Author: Suzanne Woods Fisher
Release Date: May 3, 2016
Reviewer: Jen Roman
In this second installment of the Bishop’s Family series, David Stoltzfus faces a tough moral dilemma. He knows that one of the church leaders, Freeman Glick, has rigged the ballot system to make himself the new bishop of Stoney Ridge. David knows he has to speak up to right the wrong, especially since Freeman does not see the error of his ways, but he wants to be sure he is doing the right thing. Meanwhile, his meddling and overbearing mother, known as Mammi, arrives to “help” him and brings his two nieces, Laura and Abigail, in tow. Laura quickly fits in with David’s family, but Abigail, intelligent, direct, and honest to a fault, manages to set herself apart from everyone else by her know-it-all attitude and blunt observations. While helping her father with a genealogy project, she meets someone who finds her ways to be refreshing and even admirable. Just as she starts to get close to him, however, she learns some interesting secrets about his family that might cause him to rethink his high esteem of Abigail.
Many readers of Amish fiction know a lot about the Amish ways and the various differences between communities, but not many have read about a quieting, in which a church leader is removed from his position and a new leader is chosen. The details of how it happens and the meetings leading up to the quieting are discussed, and readers get to see how agonizing of a decision it really is. While it may seem cut and dry, there are many gray areas that make the decision, even if it is right, difficult to carry out. David toys with the idea of just ignoring the information he has about Freeman’s actions, but he knows that the problem will just fester if not addressed head-on. Knowing that Freeman’s sister Birdy, also David’s love interest, is the one who brought Freeman’s deception to David’s attention also causes concern. David wants to be with Birdy, but doesn’t know what a quieting on her brother will do to their relationship.
This is a second installment of a series, and The Quieting picks up just as David learns that Freeman has rigged the ballots used to choose the next bishop. Rather than recount a lot of what happened previously, the story jumps right in to David’s dilemma and throws his visiting relatives, Mammi, Laura, and Abigail, into the mix. Many pieces from the previous book are mixed in to make this current book interesting, but it takes some attention to detail to catch up on all the previous goings-on that affect the current story. This is not to say that it can’t be done, but it does prove to be difficult.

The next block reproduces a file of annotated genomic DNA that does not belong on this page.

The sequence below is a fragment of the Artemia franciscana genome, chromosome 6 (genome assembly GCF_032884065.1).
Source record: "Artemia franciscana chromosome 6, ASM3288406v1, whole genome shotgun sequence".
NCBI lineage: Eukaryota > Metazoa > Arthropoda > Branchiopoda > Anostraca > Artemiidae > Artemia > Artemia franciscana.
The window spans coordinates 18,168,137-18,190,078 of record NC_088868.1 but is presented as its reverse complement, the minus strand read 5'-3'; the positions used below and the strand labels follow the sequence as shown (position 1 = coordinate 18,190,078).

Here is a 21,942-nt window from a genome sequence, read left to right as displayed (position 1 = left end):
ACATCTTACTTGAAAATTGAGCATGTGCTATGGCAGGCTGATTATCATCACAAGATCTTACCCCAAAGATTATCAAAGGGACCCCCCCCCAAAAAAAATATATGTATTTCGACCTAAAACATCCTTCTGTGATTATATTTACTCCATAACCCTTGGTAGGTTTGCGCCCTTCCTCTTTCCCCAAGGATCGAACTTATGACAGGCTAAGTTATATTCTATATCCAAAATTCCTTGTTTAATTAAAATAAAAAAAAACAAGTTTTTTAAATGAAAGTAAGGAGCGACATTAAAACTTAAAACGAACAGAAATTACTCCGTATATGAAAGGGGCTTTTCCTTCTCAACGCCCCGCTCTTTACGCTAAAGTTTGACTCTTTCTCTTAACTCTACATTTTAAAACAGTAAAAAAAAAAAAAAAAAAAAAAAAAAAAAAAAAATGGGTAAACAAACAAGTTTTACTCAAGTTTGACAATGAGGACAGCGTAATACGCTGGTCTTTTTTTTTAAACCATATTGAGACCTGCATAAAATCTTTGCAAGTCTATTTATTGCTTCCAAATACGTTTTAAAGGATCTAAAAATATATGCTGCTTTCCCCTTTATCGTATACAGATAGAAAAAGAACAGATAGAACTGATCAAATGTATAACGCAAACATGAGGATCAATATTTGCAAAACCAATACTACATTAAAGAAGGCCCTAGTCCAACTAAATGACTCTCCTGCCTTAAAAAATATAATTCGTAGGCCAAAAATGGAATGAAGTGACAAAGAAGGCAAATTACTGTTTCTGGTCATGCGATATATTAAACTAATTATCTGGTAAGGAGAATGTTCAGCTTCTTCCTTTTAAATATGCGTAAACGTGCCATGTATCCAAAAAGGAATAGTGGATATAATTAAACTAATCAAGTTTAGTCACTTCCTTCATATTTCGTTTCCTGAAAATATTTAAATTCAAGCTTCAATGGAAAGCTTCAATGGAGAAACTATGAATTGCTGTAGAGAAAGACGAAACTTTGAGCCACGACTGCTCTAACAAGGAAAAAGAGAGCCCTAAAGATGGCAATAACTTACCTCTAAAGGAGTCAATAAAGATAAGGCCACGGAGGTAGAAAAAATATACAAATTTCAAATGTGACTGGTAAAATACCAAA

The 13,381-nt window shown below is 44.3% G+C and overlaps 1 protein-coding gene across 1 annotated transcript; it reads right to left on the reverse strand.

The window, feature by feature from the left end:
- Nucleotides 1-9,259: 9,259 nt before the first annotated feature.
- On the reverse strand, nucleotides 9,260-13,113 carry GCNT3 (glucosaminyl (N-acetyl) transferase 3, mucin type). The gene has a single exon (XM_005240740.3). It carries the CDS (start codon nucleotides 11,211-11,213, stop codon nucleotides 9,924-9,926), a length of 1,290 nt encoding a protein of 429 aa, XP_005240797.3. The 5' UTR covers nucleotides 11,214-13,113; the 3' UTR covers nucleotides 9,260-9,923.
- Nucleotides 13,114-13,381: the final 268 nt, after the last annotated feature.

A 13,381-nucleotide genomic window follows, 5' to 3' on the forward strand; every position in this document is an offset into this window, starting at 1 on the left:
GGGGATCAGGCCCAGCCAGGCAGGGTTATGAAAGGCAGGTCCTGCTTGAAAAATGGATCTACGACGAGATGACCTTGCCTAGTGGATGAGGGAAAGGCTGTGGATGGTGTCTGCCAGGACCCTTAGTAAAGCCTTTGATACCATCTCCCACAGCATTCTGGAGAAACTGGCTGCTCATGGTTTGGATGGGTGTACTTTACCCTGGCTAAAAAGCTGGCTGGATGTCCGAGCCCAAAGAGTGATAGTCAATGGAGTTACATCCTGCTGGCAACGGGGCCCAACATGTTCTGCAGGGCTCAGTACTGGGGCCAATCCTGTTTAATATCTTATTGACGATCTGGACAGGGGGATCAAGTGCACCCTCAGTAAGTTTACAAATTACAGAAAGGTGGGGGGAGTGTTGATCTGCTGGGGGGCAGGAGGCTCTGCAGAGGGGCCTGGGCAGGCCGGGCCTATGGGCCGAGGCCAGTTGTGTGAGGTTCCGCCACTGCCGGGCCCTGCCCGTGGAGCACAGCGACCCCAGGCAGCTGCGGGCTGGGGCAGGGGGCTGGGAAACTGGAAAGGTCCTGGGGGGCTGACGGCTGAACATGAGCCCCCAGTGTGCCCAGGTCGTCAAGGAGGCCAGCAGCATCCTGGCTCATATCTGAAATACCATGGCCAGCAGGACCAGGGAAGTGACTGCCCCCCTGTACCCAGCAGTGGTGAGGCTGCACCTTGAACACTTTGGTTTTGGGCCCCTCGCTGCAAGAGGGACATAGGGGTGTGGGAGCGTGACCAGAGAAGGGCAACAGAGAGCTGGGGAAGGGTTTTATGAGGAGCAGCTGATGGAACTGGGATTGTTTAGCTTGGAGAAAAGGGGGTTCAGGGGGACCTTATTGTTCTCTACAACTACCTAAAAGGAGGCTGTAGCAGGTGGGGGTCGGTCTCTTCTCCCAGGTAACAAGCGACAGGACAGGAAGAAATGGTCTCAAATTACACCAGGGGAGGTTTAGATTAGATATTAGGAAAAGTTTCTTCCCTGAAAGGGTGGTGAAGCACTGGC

The characters, and there are many, in this book are mostly interesting and engaging. Abigail, as expected, is a bit difficult to take, and her story is not as interesting because of it. The ancillary characters, which include family members, friends, and people of the community, all have storylines that weave into one another. They create this rich fabric of a story that fascinates and entertains all at the same time. Many of these characters are also found in other series by Suzanne Woods Fisher, so she really has created a world of the Amish that can go on for seemingly forever. It will be interesting to see where the next book in the series, The Devoted, takes this group of God-fearing and charismatic individuals.
Suzanne Woods Fisher writes in a style that is simple yet interesting, and often at times conversational. This helps the stories get told quickly and thoroughly, so readers know not only what people are doing, but what they are thinking. I enjoy her style and this book was yet another success in telling an interesting story about a group of people that most don’t understand.
The Quieting is an interesting read that delves into the part of Amish life that many outsiders don’t see. It reflects the lifestyle of the Amish and for that reason does not use profanity. There is no violence. The only issue I had was that while the story can stand alone, there is a lot of work involved in trying to figure out what happened before and who each character is. Still, teens and adults will find this book of the Bishop’s Family series charming and entertaining.